January was not just Australia’s hottest ever January but its hottest ever month:
“It followed the hottest December on record for Australia — and there is no relief in sight for the months ahead.
“January was a truly record-breaking month across several fronts: the highest minimum, the highest maximum and the highest mean temperatures for Australia as a whole.
“The highest overnight minimum on record was broken multiple times with Wanaaring (Barrona Downs) in NSW currently holding the title at 36.6 degrees Celsius.
“The mean temperature for January averaged across the country exceeded 30C — the first time this had occurred in any month, the BOM said.”
“On the back of a month of record high temperatures across Western Australia, parts of Perth are sweltering in 40 degree heat this afternoon.
“The mercury at Pearce ticked over 40.5 degrees Celsius about noon, while Perth temperatures peaked at a scorching 38.5C.”
“…where I live in drought-stricken Tasmania, the southern half of this island is, to put it bluntly, ablaze.
“Three huge out-of-control bushfires have consumed almost 2,000sqkm of the island’s wilderness areas. Natural Parks and precious World Heritage Sites are being razed. Towns and hamlets are at risk of incineration.”
“It’s official! The Gold Coast has seen its driest January on record. Just 4.4mm of rain fell at the Gold Coast Seaway this month across seven days.
“The previous record was 5.2mm in 2003. The wettest day of the month was Wednesday but only 1.6mm of rain fell.”
“A western Queensland town has suffered through 43 consecutive days where the maximum temperature exceeded 40 degrees… Residents in the outback town of Birdsville endured 10 consecutive days of 45 degrees and above until Monday, January 21 – exceeding previous six-day runs in the town in 2004 and 2013.
“Last week, the road was so hot in a tiny north-western Queensland town the council thought residents could cook an Australia Day barbecue on it.”
“One hundred homes could be flooded in Townsville after the city’s mayor sanctioned the high-risk release of dam water to save the area from more widespread inundation following more than 1.1 metres of rain.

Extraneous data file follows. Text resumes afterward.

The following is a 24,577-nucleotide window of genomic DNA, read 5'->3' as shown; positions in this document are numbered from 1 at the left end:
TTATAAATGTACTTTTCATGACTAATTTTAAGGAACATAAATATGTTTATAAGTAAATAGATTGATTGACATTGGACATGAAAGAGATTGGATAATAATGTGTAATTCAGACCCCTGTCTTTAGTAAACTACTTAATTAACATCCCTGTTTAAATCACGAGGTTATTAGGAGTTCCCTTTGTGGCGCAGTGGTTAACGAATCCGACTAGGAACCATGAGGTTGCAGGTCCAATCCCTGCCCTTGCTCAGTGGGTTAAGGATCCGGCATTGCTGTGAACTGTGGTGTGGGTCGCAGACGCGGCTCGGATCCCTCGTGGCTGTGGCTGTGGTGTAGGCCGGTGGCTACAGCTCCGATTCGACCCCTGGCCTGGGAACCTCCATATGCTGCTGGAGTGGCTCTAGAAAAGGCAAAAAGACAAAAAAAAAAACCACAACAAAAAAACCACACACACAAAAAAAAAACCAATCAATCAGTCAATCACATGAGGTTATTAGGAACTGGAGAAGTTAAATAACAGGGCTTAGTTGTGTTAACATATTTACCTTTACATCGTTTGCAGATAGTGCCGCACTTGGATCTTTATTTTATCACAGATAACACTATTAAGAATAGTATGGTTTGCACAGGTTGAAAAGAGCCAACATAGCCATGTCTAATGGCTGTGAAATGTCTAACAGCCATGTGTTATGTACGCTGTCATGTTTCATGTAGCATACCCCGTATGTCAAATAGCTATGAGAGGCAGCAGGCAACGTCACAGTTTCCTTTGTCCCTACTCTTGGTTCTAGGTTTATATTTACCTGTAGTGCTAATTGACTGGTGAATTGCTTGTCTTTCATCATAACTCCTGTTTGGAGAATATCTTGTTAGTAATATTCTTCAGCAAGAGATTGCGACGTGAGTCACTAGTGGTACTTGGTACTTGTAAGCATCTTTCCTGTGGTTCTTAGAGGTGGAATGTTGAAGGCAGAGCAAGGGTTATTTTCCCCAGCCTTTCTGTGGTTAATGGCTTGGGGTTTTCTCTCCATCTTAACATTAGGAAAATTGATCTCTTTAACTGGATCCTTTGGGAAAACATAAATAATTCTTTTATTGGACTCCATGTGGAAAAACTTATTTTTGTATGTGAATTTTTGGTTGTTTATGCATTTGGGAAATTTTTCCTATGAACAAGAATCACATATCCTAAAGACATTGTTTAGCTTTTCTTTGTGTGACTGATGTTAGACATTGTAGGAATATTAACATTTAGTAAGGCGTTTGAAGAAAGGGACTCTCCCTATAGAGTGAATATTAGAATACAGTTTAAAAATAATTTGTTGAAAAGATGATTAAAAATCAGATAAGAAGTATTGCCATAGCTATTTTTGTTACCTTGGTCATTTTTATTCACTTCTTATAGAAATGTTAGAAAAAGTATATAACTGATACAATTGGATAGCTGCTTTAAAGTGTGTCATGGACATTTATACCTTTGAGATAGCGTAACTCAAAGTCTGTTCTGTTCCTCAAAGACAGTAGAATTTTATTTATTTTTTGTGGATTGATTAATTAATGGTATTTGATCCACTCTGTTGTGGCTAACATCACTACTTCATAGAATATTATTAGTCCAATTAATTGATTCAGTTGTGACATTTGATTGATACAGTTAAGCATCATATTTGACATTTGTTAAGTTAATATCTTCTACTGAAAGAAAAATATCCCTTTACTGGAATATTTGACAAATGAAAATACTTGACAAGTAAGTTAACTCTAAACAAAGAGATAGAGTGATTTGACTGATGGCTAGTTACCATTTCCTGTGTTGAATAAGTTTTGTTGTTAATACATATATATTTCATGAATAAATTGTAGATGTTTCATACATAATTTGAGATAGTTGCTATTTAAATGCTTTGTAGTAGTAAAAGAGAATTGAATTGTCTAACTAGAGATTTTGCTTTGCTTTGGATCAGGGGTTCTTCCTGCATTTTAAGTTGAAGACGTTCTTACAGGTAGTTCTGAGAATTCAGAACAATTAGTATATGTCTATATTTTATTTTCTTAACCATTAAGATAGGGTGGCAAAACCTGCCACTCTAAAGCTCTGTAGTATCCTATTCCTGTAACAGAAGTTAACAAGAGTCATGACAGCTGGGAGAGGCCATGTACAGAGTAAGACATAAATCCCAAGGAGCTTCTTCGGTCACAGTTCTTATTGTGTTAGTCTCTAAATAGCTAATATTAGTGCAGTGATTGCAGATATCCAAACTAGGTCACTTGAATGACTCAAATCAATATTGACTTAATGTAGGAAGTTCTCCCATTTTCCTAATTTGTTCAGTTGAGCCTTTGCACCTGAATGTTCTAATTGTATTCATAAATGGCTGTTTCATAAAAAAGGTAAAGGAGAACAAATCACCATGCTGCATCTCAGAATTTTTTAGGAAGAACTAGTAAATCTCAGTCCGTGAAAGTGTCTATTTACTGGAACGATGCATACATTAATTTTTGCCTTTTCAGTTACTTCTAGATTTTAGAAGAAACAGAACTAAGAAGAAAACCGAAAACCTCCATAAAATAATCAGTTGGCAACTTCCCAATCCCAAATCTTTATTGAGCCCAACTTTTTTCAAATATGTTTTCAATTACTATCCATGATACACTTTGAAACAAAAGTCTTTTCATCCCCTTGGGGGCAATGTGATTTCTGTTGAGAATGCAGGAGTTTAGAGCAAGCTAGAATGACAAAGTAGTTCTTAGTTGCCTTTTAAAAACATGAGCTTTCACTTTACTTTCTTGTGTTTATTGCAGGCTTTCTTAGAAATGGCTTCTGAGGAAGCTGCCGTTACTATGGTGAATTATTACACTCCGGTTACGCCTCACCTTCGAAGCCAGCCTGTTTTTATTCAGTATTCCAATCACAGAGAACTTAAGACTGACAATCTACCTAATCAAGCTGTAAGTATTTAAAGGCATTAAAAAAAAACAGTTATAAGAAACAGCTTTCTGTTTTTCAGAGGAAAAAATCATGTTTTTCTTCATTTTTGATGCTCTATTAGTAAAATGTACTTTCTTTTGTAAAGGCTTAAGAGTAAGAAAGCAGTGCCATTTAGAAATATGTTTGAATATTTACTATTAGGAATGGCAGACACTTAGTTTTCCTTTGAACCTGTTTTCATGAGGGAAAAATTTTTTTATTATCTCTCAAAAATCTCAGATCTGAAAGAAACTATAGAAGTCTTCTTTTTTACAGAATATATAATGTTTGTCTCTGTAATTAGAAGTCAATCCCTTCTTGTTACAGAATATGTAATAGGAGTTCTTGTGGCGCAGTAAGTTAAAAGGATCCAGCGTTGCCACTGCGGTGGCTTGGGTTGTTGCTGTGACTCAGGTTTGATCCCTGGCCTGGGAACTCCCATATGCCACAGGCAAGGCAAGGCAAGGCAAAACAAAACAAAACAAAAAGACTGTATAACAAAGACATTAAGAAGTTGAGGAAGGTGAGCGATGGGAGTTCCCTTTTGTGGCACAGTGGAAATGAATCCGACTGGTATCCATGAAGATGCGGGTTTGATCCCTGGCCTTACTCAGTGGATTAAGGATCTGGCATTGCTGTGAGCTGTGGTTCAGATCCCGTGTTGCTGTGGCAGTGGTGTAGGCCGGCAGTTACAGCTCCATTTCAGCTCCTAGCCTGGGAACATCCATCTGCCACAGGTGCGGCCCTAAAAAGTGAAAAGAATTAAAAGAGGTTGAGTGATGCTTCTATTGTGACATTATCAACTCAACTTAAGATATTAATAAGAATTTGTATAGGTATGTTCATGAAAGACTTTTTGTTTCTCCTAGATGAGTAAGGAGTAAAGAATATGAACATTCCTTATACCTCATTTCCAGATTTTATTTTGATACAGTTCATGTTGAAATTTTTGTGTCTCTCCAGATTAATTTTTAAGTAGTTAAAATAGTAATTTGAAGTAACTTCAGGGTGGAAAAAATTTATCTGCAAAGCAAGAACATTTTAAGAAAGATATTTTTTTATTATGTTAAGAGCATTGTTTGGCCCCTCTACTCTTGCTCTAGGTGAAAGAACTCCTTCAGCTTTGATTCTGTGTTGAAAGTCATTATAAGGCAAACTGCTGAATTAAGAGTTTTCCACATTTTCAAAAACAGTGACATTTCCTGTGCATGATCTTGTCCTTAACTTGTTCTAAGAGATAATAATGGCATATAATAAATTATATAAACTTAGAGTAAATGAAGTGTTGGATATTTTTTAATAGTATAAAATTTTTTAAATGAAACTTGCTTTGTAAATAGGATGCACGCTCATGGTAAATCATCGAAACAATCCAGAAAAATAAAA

“Announcing the emergency measure for the Ross River dam on Friday, the mayor Jenny Hill said there were no guarantees the plan would work. Between 90 and 100 homes downstream from the dam were being evacuated, she added.
“Townsville has had a year’s worth of rain in the past week.”
“The recent abandonment of thousands of flamingo chicks by their mothers has been blamed on climate change that has caused a severe drought in Kimberley in the Northern Cape [South Africa].
“The rush to save the 2000 flamingo chicks turned into a countrywide race against time to save the birds. The drought hit the Kamfers Dam in Kimberley where the flamingo colony stayed. Due to the intensity and extremity of climate change, the dam dried up and the adult population left.”
“Thunder, lightning and rain came to Los Angeles in a major way this week, and many people were not ready. Hundreds of lightning strikes were recorded around Los Angeles County…
“”The thunder feels like an earthquake!! I actually had to think about it for a minute, it really felt like start of an earthquake. Am I really still in LA?” wrote Twitter user Nancy R. late Thursday morning.”
“The cold has shattered temperature records across the United States. Mason City, Iowa hit a record low of -28; nearby Albert Lea, Minnesota bottomed out at -29, with wind chills as low as the -50s.
“Rockford, Illinois broke its all-time cold record at -31, as did Moline (-33), Cedar Rapids, Iowa (-30), Mather, Wisconsin (-43), and Cotton, Minnesota (-56). Ponsford, Minnesota reportedly suffered a chilling -66 degrees.”
“The Okjökull glacier died in 2014. It wasn’t the first Icelandic glacier to pass away. Some estimates say that up to ten named bodies of ice have previously expired, along with countless more that were unnamed. But Okjökull was the biggest, so far.
“Over a period of years, Okjökull melted faster than snowfall could accumulate into new ice. The glacier became thinner each year until, eventually, the ice in the bowl of the shield volcano stopped moving.”
“Subsidence caused by an earthquake has created a snapshot of what life might be like for many more as sea levels continue to rise:
“The water laps above her ankles, and flows through her home, sending bottles bobbing gently on the high tide. But Maria Saavedra is unworried, and unmoving… The Cebu Strait quietly invades her house on the high tide for nearly four hours a day, more than 130 days a year. But Saavedra doesn’t want to leave the only home she’s known for an uncertain life on a larger island nearby.”